less than the PX when you take the cost of the extra mags into account. So, B.B. what do you think of the Crosman 1088?
Another fine choice for the price range?
I need to buy a pellet rifle to kill muskrats. I think I have decided on either the RWS 48(.177 1100fps) or the RWS 350 mag (.22 900fps). I need the one with more knock down power, and the one thats more likely to kill even if I accidentally don’t hit a kill zone. which one should I get? Is there a less expensive rifle to complete the task?
muskrat killer-there is a lot to take into consideration…are you shooting them from your property, when your shots will be short, or are you going out and shooting them, where you will need a longer range gun? a .22 caliber i usually the more desired for killing with a larger kill zone(not perfect shots), but you can most likely use one that shoots 200 fps slower than the 350 if your going to shoot close range. if you want an effective gun for ou to 30 yrds and very affordable at the same time, crosman makes break barrel .22 cal guns for very cheap(the quest in .22 is around $120 i think).
Nothing wrong with the 1008, either. And when I tested the Gamo P23, It was very accurate with pellets.
I vote for a .22 also. Why can’t you buy a 48 in .22? That would be my first choice.
B.B. – Neither the 1008 or the P23 meet my “looks” criteria. It is a subjective thing. I prefer the modern look of a Walther P99 over the conventional look of a Colt 1911. The P23 only sing-shoots pellets also.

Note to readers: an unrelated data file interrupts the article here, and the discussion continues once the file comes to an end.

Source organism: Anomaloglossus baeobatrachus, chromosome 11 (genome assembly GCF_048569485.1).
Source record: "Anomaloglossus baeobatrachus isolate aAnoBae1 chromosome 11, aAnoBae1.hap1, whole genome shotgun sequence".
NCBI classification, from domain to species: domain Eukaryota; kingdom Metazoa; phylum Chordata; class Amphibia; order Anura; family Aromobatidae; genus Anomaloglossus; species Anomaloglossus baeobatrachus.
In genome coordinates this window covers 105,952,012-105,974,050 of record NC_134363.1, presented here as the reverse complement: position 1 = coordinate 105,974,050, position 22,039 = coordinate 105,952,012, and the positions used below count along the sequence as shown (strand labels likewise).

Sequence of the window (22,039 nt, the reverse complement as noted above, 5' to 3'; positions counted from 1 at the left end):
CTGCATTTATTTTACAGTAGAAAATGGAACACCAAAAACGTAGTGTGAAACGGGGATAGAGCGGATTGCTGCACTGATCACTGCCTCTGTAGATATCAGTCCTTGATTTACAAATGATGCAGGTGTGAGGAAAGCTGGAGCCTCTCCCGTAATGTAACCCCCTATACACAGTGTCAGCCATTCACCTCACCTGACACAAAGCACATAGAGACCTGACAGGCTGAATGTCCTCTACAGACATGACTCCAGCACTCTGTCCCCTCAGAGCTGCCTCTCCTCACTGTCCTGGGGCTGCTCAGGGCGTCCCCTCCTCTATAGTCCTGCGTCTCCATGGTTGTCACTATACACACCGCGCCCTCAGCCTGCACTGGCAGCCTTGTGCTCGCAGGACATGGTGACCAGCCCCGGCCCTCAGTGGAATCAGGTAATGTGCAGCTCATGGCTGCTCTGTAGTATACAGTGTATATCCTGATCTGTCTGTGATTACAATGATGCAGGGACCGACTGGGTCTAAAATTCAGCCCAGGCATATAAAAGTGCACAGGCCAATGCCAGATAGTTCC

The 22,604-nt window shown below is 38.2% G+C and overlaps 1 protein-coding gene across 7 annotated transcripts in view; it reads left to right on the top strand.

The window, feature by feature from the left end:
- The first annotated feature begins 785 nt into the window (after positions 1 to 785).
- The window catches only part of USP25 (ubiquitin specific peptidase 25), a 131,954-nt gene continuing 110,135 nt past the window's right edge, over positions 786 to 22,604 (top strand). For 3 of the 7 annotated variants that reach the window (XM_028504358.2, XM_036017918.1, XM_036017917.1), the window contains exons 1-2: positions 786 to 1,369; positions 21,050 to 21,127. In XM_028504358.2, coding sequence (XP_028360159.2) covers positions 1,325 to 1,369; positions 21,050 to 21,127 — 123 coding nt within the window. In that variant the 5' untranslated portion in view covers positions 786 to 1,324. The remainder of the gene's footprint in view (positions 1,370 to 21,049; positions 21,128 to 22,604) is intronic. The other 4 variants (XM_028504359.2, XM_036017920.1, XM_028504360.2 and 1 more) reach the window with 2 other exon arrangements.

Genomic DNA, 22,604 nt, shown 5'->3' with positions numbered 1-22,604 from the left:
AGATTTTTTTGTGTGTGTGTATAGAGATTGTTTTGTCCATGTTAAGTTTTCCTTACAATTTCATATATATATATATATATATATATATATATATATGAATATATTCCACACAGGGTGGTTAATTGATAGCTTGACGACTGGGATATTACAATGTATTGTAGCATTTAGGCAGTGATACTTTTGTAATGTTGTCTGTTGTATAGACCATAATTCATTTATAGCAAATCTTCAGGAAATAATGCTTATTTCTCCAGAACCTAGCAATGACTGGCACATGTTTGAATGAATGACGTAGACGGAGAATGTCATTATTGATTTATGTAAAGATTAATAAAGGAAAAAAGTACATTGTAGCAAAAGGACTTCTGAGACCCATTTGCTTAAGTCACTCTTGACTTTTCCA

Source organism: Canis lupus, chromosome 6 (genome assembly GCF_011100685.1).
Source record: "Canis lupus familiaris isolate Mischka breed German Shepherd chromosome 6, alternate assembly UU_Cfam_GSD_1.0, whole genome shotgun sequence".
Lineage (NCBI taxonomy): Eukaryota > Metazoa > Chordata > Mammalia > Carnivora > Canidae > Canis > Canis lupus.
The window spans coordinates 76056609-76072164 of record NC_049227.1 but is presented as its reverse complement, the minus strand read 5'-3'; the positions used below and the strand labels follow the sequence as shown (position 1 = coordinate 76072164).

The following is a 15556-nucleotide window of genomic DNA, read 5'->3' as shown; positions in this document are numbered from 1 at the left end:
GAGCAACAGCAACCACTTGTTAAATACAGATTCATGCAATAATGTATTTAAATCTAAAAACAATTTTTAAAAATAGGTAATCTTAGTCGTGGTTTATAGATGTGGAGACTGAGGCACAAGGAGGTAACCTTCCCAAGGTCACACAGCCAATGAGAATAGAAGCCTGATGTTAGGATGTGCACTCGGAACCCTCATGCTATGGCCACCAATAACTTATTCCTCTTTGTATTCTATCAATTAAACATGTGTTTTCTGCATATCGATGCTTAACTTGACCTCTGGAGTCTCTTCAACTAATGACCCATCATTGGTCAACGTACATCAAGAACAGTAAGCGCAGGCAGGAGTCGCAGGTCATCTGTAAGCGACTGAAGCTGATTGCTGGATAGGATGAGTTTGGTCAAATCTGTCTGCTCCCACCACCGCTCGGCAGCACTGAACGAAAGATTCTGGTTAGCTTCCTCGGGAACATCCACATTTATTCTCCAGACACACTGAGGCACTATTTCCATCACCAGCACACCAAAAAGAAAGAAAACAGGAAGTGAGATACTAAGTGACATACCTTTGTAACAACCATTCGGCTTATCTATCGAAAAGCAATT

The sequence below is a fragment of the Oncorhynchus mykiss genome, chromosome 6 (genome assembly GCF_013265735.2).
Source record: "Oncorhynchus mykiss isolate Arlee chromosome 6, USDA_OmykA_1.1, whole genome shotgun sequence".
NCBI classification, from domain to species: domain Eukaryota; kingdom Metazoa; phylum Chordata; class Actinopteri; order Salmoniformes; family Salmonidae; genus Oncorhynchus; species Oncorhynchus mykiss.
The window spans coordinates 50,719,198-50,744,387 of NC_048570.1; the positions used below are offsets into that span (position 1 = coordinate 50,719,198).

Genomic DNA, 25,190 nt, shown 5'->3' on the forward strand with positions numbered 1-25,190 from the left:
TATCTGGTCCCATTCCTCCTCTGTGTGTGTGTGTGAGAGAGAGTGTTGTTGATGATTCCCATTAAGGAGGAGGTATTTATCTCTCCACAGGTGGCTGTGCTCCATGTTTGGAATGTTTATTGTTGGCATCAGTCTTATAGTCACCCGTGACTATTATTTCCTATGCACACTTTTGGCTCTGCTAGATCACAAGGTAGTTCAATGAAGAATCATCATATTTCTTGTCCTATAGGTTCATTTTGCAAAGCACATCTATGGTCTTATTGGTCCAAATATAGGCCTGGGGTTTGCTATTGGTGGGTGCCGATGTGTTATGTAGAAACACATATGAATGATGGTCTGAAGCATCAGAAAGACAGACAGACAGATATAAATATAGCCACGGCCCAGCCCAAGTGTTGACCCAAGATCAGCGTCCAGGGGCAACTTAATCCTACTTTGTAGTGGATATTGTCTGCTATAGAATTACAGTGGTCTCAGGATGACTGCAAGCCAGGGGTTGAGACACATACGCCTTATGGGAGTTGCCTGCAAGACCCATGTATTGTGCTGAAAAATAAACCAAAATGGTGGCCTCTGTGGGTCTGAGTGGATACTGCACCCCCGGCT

Now, I have a follow-up question. I am going to bulk-buy some Crosman Premier Dome pellets, but I don’t know whether to go light or heavy. I am also going to be buying a Crosman 1077. Do you think these guns will be more accurate with 7.9g pellets or 10.5g pellets?
Hold off on that pellet buy! You want wadcutters for all these guns that have a circular clip. There is a pellet length issue. Crosman Supermatch wadcutters are great. So are Gamo Match.
Definitely DO NOT get the 10.5s. they will be too long to function in your gun.
Ahh, thanks for the heads-up on that one. Gamo Match 7.5’s it is. Here is another question for you since I am asking. Do the CO2 cartidges have a shelf-life? If I buy some then don’t use them for a while, will they slowly leak out like a balloon?
No shelf life I am aware of for the modern ones. I’m still working on a box of 500 bought back in the early ’90s.
The old Crosman powerlets with bottlecap tops did leak out – often before you got them in a gun. But the modern ones made by Crosman are stable.
Dear Mr. Pelletier. Can you suggest someone who could do a first class tune up of a RWS 46, I have a Williams target rear and a Lyman 17 A front on it. It is great feeling gun, but from all the verbage on your site I seldome see it mentioned. I have been alternatly told it’s a great underlever and a really poor gun for accuracy. Please comment.